Extremely sad! I send my sincere and heartfelt condolences to the bereaved family. May be there was another reason behind this, not just studies. I think something was bothering the boy and he didn’t share it with his parents. I can only convey a message to the young generation to have courage to face whatever comes. Nothing is the end of the world. There is always a way out. Please don’t give up. Life is too precious. If you can’t solve it today, you will solve it later, time has many solutions. Whatever has happened cannot be undone.
From Ms Anjali B Ramchandani
Academics is not a priority
I request parents to spend more time with their children, especially mothers, as it is their prime responsibility to give them a good upbringing and teach them the basic values of life. Academic success is the most over rated thing not just amongst children, but also amongst parents. Parents often just focus on education and forget to nurture their children. I pray to God to help this family during this difficult time and help them overcome their loss.
From Ms Sadiqa Alam
I have first-hand experience about the same. My son suffered too because of an abusive teacher who taught him in grade 11 and 12. The school refused to listen to our complaints. His yelling and screaming drove shivers down the spine of my boys.
From Ms Hemlata Chaudhari
Before teaching the laws and formulae of the subjects, its us parents’ who should teach our precious children the most important law of life, which is that ‘for any problem there are a number of solutions’.
From Mr Bindu J Babu
Disturbing and suffocating! As a parent I would like to know what went wrong with him. Reading about him makes me feel he was just a teenager. Why would he do thsi? I think all mothers who read this report will want an answer to this. What went wrong?
From Ms Amber Zahra Ali
Rest in peace! We don’t know why he killed himself. Was it related to school, family issues or depression caused from many other things? School exams and lessons can be hard but may not be the reason for this. As his father said no one knows what was going on in his mind.
From Ms Sharlene L Smith Cardozo
Even adults are isolated
Even if the parents are like friends with their children, sometimes it is difficult to analyse what goes on in their mind. We keep blaming the parent and the school. But the lack of communication between the child and the parent is reducing. I think the gap is wider amongst the expatriate families in the UAE. Not only children but even adults are loners and lost. People might be sitting in a crowd and have a happening image on social networking websites, but this same technology is what keeps them invisible and makes them lonely.
From Mr Seema Singh
It’s true that the fast pace of today’s world and the tough competition is pressurising everyone from kindergarteners to postgraduates in terms of exam results. Troubled souls really feel suicide is eternal escape, but what about the questions God will ask them?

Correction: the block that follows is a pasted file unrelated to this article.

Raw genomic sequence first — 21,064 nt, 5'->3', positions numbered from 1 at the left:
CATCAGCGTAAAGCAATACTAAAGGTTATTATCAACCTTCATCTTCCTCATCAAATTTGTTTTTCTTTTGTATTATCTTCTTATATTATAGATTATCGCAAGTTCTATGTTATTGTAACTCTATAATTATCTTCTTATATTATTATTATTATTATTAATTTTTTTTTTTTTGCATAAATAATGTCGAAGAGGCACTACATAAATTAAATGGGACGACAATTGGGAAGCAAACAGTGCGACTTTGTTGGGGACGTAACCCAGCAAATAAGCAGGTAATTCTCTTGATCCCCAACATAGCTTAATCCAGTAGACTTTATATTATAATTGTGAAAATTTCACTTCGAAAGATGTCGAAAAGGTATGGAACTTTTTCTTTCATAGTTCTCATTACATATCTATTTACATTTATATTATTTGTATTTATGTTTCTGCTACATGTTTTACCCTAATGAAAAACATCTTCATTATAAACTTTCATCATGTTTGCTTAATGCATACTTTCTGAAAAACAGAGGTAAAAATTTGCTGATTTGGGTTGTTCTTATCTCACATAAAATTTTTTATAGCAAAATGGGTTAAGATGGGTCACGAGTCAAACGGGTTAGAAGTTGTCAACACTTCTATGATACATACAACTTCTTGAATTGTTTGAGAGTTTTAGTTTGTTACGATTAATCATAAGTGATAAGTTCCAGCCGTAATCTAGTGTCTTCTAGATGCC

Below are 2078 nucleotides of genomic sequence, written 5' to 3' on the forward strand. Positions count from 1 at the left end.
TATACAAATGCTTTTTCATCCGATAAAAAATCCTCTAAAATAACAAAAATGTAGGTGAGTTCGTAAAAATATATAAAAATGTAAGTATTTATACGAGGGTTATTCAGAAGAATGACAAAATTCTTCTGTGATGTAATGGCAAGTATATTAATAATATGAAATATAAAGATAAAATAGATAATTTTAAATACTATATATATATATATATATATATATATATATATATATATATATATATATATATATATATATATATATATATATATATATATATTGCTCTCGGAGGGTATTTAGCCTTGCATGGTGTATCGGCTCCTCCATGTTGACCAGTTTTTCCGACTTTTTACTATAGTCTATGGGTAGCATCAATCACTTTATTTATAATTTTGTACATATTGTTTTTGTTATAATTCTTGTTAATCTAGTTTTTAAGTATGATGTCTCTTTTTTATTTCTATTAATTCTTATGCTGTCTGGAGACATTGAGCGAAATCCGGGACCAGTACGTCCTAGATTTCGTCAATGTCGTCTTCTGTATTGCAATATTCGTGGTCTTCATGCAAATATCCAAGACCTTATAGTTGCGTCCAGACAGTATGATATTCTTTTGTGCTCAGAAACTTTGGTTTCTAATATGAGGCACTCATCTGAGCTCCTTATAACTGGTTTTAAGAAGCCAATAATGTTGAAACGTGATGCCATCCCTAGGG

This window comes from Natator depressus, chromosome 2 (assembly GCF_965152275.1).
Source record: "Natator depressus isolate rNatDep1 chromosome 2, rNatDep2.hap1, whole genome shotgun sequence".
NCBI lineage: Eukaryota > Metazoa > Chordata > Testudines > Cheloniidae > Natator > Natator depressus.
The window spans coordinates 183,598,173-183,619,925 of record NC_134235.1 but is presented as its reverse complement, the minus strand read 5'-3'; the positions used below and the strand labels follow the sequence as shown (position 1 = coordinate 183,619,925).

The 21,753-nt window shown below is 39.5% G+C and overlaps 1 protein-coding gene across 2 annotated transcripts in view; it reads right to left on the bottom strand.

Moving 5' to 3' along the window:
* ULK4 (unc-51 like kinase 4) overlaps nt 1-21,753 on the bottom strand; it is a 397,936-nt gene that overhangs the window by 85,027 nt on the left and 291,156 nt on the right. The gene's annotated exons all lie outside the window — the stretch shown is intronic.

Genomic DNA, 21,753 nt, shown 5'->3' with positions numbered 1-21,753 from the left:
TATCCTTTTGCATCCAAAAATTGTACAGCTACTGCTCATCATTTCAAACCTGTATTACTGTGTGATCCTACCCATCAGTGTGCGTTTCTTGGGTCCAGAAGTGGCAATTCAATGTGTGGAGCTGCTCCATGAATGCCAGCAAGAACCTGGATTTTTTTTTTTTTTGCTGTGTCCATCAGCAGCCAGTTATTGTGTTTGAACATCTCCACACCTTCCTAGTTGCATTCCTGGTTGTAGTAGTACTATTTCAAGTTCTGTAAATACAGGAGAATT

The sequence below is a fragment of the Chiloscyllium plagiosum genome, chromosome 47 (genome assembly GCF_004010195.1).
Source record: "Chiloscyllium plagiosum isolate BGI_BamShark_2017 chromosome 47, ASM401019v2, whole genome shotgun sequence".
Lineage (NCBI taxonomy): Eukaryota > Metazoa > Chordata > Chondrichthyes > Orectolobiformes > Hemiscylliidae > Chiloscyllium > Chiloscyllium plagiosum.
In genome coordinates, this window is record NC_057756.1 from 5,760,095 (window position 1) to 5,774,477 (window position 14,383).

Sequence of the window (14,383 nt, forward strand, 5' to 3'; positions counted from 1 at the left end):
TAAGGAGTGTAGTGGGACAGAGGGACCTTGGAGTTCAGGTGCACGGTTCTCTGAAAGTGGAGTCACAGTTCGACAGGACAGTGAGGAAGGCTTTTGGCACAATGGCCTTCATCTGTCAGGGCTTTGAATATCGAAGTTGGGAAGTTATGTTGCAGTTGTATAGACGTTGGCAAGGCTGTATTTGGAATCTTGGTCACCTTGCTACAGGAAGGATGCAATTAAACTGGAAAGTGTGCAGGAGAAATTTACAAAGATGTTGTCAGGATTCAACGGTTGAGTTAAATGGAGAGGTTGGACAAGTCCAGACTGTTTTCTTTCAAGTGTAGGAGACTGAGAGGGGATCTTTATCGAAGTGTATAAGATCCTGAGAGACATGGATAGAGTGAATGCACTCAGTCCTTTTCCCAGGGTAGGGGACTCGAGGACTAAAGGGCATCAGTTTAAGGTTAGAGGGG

From Mr Fawzia Kasim
Stop being greedy
Very sad, indeed, as with sub-continent families, we parents always want more from the child and often dictate our terms and conditions on studies. We don’t want to know the interests of the child. I also blame the pressure of our curriculum as if we want each and every child to be a genius. It is good to be strict, but we should also learn to let go of things in the way a child wants sometimes.
From Mr Zeeshan Ali
Strike a balance
This tragic incident is not the first and unfortunately won’t be the last. Ironically, no matter what excuses parents come up with, the hard fact is that parents are partly guilty of driving children to this extent with the aim of having a good career. Competitive society and peer pressure should not be the yardstick for parents, they need to strike a balance in their’s and their children’s lives.
From Mr Hyder Jaffer
Small efforts every day
Today’s world is quite competitive, but it is achievable if little effort is taken every day; only studies and television will take students to go any extreme in their thoughts. Students have to step outside, especially on to play grounds for some sports and extra-curricular activities. Since every Indian expatriate family has one or two children on average, the children are often pampered which is why parents are more attached and persistent about a good future. Also schools must encourage children in other activities beyond studies, as school picnics, overnight camps and other fun acivities groom them for independence and prepare them to face life.
From Mr Mansoor
Here is a tragedy in a well educated and well adjusted family, where there seemed to be no apparent reason for the youngster to resort to such a drastic measure. This is scary. The next time a parent would have to think a thousand times before admonishing a child, as it would conjure up thoughts of a troubled and self-pitying child and parents would hold themselves guilty despite their best intentions of disciplining the offspring. Sad!
From Ms Divya Sachdeva